Former Prime Minister Dr Hubert Minnis has reached the end of the road as FNM leader – the only question now is when he will leave the post.
No matter how you look at the election results, they represented an overwhelming rejection of Dr Minnis and his platform.
It doesn’t matter if it was because people stayed home, it doesn’t matter if it was because people switched their vote – the simple fact is that they did not choose Dr Minnis, who lost an election he didn’t have to call so early by a landslide.
Whatever internal polling he put his faith in was sorely misguided.
The simple matter is that Dr Minnis asked the people to return him to office, and the people said no.
Had he won, he had already said the new term would have been his last as leader, as he intended to push legislation to limit a Prime Minister to two terms. So he was expecting to step down at the end of this new term – it just turns out we already have a term limit for Prime Ministers called the public vote.
With his platform rejected, it’s time to step aside and pass the FNM’s torch to a new leader. Dr Minnis would like to continue leading the FNM in the House of Assembly until a new leader is chosen. Other voices, including reportedly potential successor Michael Pintard, want him to go before that.
Both sides have a point. The best thing Dr Minnis can do as a final action is ensure a smooth transition. The worst thing he can do is serve as a lame duck leader with no authority to call the new government to account.
The first 100 days in office are often a flurry of new initiatives, laying out the agenda of the new government and beginning the process of legislating those changes. The Leader of the Opposition should be in place to argue against such changes when they would be for the worse, and to help serve as a check against decisions that are unwise or which do not serve the people’s interest.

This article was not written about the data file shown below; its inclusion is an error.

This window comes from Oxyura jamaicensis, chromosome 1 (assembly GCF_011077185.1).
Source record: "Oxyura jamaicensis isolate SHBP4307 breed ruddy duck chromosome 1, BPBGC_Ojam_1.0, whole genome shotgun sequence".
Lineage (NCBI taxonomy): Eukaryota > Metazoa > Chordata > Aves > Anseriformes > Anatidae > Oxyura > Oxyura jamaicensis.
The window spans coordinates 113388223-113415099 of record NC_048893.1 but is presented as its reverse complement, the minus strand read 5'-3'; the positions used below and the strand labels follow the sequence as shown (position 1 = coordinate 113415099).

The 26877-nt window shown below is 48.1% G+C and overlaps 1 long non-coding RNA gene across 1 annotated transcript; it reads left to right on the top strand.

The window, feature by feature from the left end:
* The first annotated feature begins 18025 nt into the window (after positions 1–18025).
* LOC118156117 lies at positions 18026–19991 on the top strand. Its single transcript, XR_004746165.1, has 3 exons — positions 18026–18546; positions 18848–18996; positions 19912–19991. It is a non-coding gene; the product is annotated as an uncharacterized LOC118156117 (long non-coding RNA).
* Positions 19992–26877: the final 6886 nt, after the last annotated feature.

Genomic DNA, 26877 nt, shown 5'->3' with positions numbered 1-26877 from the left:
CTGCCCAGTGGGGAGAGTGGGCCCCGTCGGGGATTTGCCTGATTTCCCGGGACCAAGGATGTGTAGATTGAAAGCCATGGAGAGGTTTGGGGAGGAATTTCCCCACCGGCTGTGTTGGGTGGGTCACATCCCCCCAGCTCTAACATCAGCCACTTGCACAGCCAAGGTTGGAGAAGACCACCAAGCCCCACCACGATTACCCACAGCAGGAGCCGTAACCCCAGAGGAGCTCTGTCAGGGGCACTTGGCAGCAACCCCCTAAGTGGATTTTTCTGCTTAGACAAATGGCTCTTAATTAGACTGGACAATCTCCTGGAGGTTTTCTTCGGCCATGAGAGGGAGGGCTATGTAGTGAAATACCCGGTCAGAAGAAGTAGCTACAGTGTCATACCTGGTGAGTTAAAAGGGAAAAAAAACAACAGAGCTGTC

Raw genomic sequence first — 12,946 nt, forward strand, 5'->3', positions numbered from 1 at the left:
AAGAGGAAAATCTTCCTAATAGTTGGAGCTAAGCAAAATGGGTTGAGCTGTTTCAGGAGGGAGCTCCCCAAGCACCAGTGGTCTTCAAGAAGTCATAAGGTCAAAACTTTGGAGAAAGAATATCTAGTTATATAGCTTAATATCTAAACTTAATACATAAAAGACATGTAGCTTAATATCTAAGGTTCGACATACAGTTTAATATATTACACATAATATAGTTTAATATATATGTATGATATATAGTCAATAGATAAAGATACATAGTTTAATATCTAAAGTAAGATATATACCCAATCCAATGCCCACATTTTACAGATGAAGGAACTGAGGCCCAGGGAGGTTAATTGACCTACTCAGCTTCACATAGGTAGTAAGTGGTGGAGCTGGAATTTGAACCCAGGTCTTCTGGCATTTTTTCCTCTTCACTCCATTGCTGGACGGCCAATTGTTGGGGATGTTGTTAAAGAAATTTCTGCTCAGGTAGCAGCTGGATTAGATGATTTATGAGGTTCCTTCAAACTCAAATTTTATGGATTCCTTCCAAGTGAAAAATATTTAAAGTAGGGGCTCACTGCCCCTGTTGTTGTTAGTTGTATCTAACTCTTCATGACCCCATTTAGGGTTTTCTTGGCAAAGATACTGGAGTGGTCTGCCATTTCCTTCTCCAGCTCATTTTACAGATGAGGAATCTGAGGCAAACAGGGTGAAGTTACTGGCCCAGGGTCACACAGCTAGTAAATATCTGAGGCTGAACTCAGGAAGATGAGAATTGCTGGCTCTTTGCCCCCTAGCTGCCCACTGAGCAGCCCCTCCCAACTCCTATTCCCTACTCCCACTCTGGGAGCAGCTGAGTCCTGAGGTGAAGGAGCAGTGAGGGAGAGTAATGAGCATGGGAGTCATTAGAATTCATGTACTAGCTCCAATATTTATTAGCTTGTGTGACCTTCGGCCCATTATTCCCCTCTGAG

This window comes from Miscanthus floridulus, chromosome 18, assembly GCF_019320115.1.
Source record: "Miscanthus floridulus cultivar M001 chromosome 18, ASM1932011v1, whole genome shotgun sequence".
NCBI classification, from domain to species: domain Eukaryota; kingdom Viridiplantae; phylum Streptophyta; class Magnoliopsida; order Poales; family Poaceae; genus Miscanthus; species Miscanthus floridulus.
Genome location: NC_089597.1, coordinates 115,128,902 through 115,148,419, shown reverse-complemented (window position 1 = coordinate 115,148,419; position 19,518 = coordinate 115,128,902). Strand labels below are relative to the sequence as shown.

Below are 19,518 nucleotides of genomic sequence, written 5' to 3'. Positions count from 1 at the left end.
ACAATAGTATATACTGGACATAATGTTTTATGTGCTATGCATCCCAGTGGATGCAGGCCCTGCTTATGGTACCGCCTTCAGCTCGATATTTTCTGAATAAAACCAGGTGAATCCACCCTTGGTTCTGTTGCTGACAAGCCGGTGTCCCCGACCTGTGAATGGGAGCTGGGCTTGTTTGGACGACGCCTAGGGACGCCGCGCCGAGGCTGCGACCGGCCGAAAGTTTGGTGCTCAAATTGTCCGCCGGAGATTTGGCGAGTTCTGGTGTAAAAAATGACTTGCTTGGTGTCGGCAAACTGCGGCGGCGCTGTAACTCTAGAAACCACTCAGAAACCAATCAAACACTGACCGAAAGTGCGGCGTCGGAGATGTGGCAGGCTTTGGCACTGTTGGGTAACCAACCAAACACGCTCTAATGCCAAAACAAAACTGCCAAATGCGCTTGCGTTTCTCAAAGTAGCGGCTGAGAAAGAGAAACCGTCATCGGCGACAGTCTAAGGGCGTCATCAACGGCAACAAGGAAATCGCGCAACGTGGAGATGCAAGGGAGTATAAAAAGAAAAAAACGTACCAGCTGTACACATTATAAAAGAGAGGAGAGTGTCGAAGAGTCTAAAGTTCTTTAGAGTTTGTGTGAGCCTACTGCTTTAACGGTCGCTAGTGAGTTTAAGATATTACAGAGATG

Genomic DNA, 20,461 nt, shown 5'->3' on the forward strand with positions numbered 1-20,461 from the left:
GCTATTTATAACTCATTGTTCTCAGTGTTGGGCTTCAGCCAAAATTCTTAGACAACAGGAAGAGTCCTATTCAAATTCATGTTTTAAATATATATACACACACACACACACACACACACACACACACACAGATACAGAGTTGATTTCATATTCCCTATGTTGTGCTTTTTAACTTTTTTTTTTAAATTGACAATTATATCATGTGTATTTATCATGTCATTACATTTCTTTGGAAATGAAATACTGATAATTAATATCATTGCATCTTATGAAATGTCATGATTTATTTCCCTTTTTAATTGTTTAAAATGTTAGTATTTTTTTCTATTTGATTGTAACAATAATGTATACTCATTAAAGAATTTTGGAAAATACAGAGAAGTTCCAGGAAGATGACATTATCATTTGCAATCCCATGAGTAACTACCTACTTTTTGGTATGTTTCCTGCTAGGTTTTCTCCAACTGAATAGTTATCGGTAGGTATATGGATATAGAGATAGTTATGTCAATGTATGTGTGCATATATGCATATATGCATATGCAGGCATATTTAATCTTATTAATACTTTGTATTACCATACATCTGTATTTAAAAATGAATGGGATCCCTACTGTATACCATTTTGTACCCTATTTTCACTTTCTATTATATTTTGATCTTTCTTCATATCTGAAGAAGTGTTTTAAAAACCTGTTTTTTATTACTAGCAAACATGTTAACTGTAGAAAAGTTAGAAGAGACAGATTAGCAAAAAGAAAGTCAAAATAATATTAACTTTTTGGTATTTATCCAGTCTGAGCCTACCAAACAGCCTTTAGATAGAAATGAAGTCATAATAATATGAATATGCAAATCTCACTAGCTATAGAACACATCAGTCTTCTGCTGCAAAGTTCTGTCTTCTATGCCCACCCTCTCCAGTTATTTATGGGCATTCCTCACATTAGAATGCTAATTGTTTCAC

That person should ideally be someone looking to the future, not in the process of making a transition from the past.
There is always the possibility of course that Dr Minnis might run for leader again at convention, reinforced by serving as party leader in the House in the meanwhile. That would be a mistake. The public has spoken, and loudly. Dr Minnis should accept that.
So far, there is no timeline for a convention for the FNM. That should be done quickly. The party needs clarity so that it knows its direction, and so it can provide strong opposition in Parliament.
The time has come for a change. What the FNM needs to do now is get on with it.
What new Prime Minister Philip “Brave” Davis had to say after his tour of Princess Margaret Hospital yesterday should not come as a surprise.
He described the hospital as “dismal”, and described the construction timeline at the hospital as unacceptable.
Getting to know the reasons for the hospital’s problems is an important part of settling into the new job, but we all know one of the problems facing our healthcare system – COVID-19.
Construction has been delayed because of the number of COVID cases disrupting the contractor’s work. Meanwhile, the staff at the hospital are overwhelmed by the number of cases they are dealing with, while the morgue has more than 320 bodies stored there at present.
In this column, we have talked about how the hospital has been overwhelmed – and how we need to do all we can to drive down the number of cases to help our healthcare staff.
Mr Davis said that after talking to staff “we’ve gotten a picture from their perspective of what is happening in this fight against the virus. It’s bleak.”
We look forward to seeing what Mr Davis intends to do to remedy the situation, what resources he intends to make available to our healthcare system, and how he intends to press home the messages on vaccination and how to prevent the spread of the virus.
The situation is indeed bleak already. We cannot afford to let it get any worse.